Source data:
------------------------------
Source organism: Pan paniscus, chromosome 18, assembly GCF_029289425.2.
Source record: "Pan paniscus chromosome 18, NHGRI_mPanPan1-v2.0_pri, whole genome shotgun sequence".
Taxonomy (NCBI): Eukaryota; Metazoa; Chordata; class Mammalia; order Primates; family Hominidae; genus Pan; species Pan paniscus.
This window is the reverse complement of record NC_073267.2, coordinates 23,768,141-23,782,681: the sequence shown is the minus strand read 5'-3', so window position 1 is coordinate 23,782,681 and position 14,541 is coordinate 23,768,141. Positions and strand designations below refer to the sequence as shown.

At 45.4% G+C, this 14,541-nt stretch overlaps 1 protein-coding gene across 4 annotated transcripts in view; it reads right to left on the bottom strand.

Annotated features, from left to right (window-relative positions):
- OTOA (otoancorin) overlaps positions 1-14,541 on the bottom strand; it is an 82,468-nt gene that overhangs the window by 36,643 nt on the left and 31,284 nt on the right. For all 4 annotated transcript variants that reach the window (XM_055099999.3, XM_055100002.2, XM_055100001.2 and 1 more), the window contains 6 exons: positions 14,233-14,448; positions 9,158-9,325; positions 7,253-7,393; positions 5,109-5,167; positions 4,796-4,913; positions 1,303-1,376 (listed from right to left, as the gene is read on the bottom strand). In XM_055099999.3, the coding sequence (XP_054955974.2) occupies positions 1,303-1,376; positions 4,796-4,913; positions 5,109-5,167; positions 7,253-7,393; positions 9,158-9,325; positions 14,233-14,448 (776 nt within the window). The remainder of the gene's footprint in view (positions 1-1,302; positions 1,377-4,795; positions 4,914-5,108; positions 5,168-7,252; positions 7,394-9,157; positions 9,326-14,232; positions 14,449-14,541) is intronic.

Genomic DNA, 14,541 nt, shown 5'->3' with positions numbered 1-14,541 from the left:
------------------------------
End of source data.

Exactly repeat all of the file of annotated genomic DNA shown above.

Source organism: Pan paniscus, chromosome 18, assembly GCF_029289425.2.
Source record: "Pan paniscus chromosome 18, NHGRI_mPanPan1-v2.0_pri, whole genome shotgun sequence".
Taxonomy (NCBI): Eukaryota; Metazoa; Chordata; class Mammalia; order Primates; family Hominidae; genus Pan; species Pan paniscus.
This window is the reverse complement of record NC_073267.2, coordinates 23,768,141-23,782,681: the sequence shown is the minus strand read 5'-3', so window position 1 is coordinate 23,782,681 and position 14,541 is coordinate 23,768,141. Positions and strand designations below refer to the sequence as shown.

At 45.4% G+C, this 14,541-nt stretch overlaps 1 protein-coding gene across 4 annotated transcripts in view; it reads right to left on the bottom strand.

Annotated features, from left to right (window-relative positions):
- OTOA (otoancorin) overlaps positions 1-14,541 on the bottom strand; it is an 82,468-nt gene that overhangs the window by 36,643 nt on the left and 31,284 nt on the right. For all 4 annotated transcript variants that reach the window (XM_055099999.3, XM_055100002.2, XM_055100001.2 and 1 more), the window contains 6 exons: positions 14,233-14,448; positions 9,158-9,325; positions 7,253-7,393; positions 5,109-5,167; positions 4,796-4,913; positions 1,303-1,376 (listed from right to left, as the gene is read on the bottom strand). In XM_055099999.3, the coding sequence (XP_054955974.2) occupies positions 1,303-1,376; positions 4,796-4,913; positions 5,109-5,167; positions 7,253-7,393; positions 9,158-9,325; positions 14,233-14,448 (776 nt within the window). The remainder of the gene's footprint in view (positions 1-1,302; positions 1,377-4,795; positions 4,914-5,108; positions 5,168-7,252; positions 7,394-9,157; positions 9,326-14,232; positions 14,449-14,541) is intronic.

Genomic DNA, 14,541 nt, shown 5'->3' with positions numbered 1-14,541 from the left: